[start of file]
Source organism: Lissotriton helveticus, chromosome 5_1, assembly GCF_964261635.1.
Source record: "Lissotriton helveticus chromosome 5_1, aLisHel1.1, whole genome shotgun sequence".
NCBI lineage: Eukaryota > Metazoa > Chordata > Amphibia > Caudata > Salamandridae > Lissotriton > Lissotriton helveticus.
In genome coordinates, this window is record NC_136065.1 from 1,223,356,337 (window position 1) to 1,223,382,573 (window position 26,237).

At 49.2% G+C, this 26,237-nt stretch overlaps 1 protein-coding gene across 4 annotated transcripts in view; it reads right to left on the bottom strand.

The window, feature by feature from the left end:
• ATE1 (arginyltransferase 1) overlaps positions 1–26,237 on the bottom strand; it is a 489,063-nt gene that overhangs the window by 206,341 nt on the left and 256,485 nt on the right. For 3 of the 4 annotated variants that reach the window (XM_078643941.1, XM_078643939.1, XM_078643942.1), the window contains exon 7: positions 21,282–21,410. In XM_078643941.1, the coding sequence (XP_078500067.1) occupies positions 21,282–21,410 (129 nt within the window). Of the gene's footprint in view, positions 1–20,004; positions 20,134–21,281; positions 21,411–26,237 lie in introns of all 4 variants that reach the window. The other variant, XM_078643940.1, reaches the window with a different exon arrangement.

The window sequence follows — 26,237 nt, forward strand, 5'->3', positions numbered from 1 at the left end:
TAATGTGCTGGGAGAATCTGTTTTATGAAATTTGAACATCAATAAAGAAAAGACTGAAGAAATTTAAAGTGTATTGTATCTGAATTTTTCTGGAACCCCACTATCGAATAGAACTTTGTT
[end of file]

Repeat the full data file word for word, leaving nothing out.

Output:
Source organism: Lissotriton helveticus, chromosome 5_1, assembly GCF_964261635.1.
Source record: "Lissotriton helveticus chromosome 5_1, aLisHel1.1, whole genome shotgun sequence".
NCBI lineage: Eukaryota > Metazoa > Chordata > Amphibia > Caudata > Salamandridae > Lissotriton > Lissotriton helveticus.
In genome coordinates, this window is record NC_136065.1 from 1,223,356,337 (window position 1) to 1,223,382,573 (window position 26,237).

At 49.2% G+C, this 26,237-nt stretch overlaps 1 protein-coding gene across 4 annotated transcripts in view; it reads right to left on the bottom strand.

The window, feature by feature from the left end:
• ATE1 (arginyltransferase 1) overlaps positions 1–26,237 on the bottom strand; it is a 489,063-nt gene that overhangs the window by 206,341 nt on the left and 256,485 nt on the right. For 3 of the 4 annotated variants that reach the window (XM_078643941.1, XM_078643939.1, XM_078643942.1), the window contains exon 7: positions 21,282–21,410. In XM_078643941.1, the coding sequence (XP_078500067.1) occupies positions 21,282–21,410 (129 nt within the window). Of the gene's footprint in view, positions 1–20,004; positions 20,134–21,281; positions 21,411–26,237 lie in introns of all 4 variants that reach the window. The other variant, XM_078643940.1, reaches the window with a different exon arrangement.

The window sequence follows — 26,237 nt, forward strand, 5'->3', positions numbered from 1 at the left end:
TAATGTGCTGGGAGAATCTGTTTTATGAAATTTGAACATCAATAAAGAAAAGACTGAAGAAATTTAAAGTGTATTGTATCTGAATTTTTCTGGAACCCCACTATCGAATAGAACTTTGTT